The Budo Charter

From a publication of the Danish Kendo Federation.

The Japanese Budo Association (Zen Nihon Budo Renmei) is an association of several of Japan's national martial arts associations. These groups came together to attempt to define the purpose of Budo and the following charter was drawn up.

"Budo, rooted in the martial spirit of ancient Japan, is an aspect of traditional culture that has evolved from Jutsu to Do through centuries of historical and social change.

Following the concept of unity of mind and technique budo has developed and refined a discipline of austere training which promotes etiquette, skillful technique, physical strength and the unity of mind and body. Modern Japanese have inherited these values and they play a prominent role in forming Japanese personalities. In modern Japan the budo spirit is a source of powerful energy and promotes a pleasant disposition in the individual.

Today, budo has been diffused throughout the world and has attracted strong interest internationally. However, infatuation with mere technical training, and undue concern with winning is a severe threat to the essence of budo. To prevent this perversion of the art we must continually examine ourselves and endeavor to perfect and preserve this national heritage.

It is with this hope that we establish the Budo Charter in order to uphold the fundamental principles of traditional budo."

ARTICLE 1 (OBJECT): The object of budo is to cultivate character, enrich the ability to make value judgements, and foster a well disciplined and capable individual through participation in physical and mental training utilizing martial techniques.

ARTICLE 2 (KEIKO): When practicing daily, one must constantly follow decorum, adhere to the fundamentals, and resist the tempteation to pursue mere technical skill rather than the unity of mind and technique.

ARTICLE 3 (SHIAI): In a match and the performance of kata, one must manifest budo spirit, exert oneself to the utmost, win with modesty, accept defeat gracefully, and constantly exhibit temperate attitudes.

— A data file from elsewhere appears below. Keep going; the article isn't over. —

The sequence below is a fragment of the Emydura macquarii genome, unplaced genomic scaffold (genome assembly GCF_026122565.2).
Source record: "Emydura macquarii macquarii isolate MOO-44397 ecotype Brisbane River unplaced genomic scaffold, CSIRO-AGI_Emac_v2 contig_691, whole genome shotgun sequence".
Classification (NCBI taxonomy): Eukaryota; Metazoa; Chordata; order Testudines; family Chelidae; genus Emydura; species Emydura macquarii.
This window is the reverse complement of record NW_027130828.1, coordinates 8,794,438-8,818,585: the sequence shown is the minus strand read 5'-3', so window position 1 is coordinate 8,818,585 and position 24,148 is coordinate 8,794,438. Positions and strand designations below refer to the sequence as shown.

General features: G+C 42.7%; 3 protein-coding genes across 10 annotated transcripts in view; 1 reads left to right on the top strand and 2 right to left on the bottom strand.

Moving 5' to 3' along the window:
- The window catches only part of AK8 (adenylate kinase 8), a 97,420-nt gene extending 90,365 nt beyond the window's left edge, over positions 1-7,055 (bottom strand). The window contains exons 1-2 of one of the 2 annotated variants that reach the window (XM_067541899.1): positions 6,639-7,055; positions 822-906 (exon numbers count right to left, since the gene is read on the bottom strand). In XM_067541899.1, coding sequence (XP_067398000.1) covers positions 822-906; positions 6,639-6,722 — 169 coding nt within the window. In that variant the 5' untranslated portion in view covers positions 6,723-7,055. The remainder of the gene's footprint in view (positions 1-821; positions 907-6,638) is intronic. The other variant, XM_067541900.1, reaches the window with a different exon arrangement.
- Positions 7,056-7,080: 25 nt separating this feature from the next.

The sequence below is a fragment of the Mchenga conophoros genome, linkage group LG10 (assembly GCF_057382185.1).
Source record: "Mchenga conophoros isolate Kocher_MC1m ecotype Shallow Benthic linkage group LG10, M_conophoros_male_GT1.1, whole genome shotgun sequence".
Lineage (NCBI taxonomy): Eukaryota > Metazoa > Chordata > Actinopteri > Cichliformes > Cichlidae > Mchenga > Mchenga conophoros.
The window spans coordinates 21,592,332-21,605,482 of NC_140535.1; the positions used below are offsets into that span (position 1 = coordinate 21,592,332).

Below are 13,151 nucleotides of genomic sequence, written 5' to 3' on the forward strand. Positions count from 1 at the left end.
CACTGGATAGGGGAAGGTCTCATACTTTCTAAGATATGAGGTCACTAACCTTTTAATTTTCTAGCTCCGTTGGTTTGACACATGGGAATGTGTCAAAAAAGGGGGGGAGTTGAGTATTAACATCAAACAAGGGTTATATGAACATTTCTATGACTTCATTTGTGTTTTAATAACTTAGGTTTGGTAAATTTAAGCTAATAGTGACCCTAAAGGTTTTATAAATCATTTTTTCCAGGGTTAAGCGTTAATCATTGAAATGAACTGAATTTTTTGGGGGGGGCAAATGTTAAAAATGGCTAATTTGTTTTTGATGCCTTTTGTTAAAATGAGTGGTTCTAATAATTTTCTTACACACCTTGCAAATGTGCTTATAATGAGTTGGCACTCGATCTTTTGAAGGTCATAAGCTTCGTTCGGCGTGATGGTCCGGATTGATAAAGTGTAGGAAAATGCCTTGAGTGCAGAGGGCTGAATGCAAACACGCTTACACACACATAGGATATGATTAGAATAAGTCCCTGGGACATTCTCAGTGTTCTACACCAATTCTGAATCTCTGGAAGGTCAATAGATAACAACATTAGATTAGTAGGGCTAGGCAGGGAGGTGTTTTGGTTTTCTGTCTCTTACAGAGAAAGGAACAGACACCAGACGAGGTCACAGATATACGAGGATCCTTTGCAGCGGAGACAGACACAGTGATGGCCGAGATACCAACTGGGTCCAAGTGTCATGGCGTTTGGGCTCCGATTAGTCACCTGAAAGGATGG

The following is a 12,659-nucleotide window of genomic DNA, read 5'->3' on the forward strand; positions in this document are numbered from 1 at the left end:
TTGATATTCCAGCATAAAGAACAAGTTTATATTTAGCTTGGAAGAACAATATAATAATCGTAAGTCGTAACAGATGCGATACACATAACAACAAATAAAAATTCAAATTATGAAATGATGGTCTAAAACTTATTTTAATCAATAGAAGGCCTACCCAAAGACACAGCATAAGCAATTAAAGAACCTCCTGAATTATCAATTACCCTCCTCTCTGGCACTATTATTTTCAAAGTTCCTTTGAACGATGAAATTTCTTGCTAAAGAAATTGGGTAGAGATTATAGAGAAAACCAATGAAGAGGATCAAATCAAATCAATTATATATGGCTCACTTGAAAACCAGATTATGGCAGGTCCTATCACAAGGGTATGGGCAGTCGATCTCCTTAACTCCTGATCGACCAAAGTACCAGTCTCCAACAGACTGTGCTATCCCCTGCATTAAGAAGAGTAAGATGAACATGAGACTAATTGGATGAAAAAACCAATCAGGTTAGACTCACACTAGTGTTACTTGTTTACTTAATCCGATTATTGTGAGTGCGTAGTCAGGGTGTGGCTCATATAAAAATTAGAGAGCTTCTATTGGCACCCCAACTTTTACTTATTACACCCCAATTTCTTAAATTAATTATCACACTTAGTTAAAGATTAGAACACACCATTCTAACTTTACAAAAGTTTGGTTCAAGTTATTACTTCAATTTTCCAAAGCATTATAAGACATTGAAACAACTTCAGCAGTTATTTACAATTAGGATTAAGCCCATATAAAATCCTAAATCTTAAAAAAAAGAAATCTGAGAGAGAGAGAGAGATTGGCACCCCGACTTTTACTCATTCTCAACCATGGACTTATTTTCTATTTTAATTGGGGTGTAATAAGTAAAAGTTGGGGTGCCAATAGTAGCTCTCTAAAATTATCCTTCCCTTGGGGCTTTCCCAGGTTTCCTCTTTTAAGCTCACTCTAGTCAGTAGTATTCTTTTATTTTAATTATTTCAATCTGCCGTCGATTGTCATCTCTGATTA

ARTICLE 4 (DOJO): The dojo is a sacred place for training one's mind and body. Here one must maintain discipline, proper etiquette, and formality. The training area must be a quiet, clean, safe and solemn environment.

ARTICLE 5 (TEACHING): When teaching trainees, in order to be an effective teacher, the budo master should always strive to cultivate one's character, and further one's own skill and discipline of mind and body. One should not be swayed by winning or losing, or display arrogance about one's superior skill but rather one should retain the attitudes suitable for a role-model.

ARTICLE 6 (PROMOTION): When promoting budo, one should follow traditional values, seek substantial training, contribute to research, and do one's utmost to perfect and preserve this traditional art with an understanding of international points of view.

The Japanese Budo Association consists of the following member organizations:
Zen Nihon Judo Renmei (All Japan Judo Federation)
Zen Nihon Kendo Renmei (All Japan Kendo Federation)
Zen Nihon Kyudo Renmei (All Japan Kyudo Federation)
Nihon Sumo Renmei (Japan Sumo Federation Inc.)
Zen Nihon Karatedo Renmei (Karate Federation Inc.)
Aikikai Foundation Inc.
Nippon Shorinji Kempo Renmei (Shorinji Kempo Corp.)
Zen Nihon Naginata Renmei (Naginata Federation Inc)
Zen Nihon Jukendo Renmei (Jukendo Federation Inc.)
Nippon Budokan Inc.